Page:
Bride of the Wilderness is the 6th book in THE WOMEN’S WEST series of novels set on the American Frontier. (Books 1 – 4 are currently available as e-books and will soon come out in paperback.)  Since this story takes place in the 1770’s at a fur trade rendezvous and in the French Colonial settlements along the Mississippi, talented cover designer Kim Killion was looking for a historical vignette to use on the cover.

Rendezvous 2 Rendezvous 1

Though I had taken a series of photographs at a rendezvous in Illinois at Fort de Chartres, Illinois several years ago, the images (above) weren’t digital and Kim couldn’t use then.  That’s what sent my husband and me off on a fine spring day to Ste. Genevieve, Missouri to photograph French Colonial architecture.

Did you know that there are only three areas in North America where this kind of architecture has been preserved? They are in the Provence of Quebec, Canada, in New Orleans and southern Louisiana and on the banks of the Mississippi south of St. Louis.

The earliest French settlement along the Mississippi was begun in 1707 by French missionaries and christened Kaskaskia. Later fur traders followed the missionaries’ route—from Quebec, through the Great Lakes and down the Mississippi. Farmers in search of arable land came to Kaskaskia a few years later.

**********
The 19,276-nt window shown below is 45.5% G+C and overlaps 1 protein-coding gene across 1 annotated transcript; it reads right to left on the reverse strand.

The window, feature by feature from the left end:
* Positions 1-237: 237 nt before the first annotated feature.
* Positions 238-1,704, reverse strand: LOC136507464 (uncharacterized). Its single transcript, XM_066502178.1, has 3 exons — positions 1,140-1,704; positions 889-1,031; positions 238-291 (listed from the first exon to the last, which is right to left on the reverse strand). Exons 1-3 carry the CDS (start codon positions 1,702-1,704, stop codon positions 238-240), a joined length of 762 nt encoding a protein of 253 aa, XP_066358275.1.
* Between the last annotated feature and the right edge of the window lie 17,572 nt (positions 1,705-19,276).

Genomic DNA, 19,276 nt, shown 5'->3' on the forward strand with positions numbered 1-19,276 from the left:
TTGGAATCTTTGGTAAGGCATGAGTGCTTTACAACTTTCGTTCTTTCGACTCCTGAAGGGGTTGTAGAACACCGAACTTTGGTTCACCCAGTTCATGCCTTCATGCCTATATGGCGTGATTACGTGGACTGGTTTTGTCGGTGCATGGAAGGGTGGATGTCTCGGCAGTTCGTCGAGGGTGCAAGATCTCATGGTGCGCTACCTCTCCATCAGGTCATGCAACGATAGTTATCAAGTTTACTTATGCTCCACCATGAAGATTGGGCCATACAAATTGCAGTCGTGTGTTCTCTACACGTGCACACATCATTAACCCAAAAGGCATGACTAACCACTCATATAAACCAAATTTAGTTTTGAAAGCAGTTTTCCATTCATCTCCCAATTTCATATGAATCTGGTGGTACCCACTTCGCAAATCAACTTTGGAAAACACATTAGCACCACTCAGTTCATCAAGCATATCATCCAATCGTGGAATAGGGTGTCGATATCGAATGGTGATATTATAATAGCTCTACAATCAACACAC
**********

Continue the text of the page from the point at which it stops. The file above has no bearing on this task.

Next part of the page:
By 1750, the demand for land had grown so that the newer residents of Kaskaskia began to cross to the west side of the Mississippi every day to cultivate the rich bottomland. To this day, this area on the west bank is known as “The Big Field.”

The Big Field

To avoid having to cross the river, the farmers eventually built houses on the western bank and named their town Ste. Genevieve. After a devastating flood in 1785, the town moved to higher ground, an area well back from the river known as “the little hills.”  It is here that we find the charming French Colonial buildings of Ste. Genevieve being both lived in and preserved as museums.

While makeshift housing existed for several years after the flood, once the settlers began to build lasting homes, they did it in what is now called the French Colonial style. Many house of the period were built in the poteaux-en-terre style, which is represented by the Biquette–Ribault house shown here.

Poteat-en-terre 2 Prteau-en-terre 1

With this kind of construction, the builders dig a deep trench that scribes the perimeter of the house.  Once the trenching is completed, tall palisaded stakes are driven vertically into the ground and backfilled to establish the walls.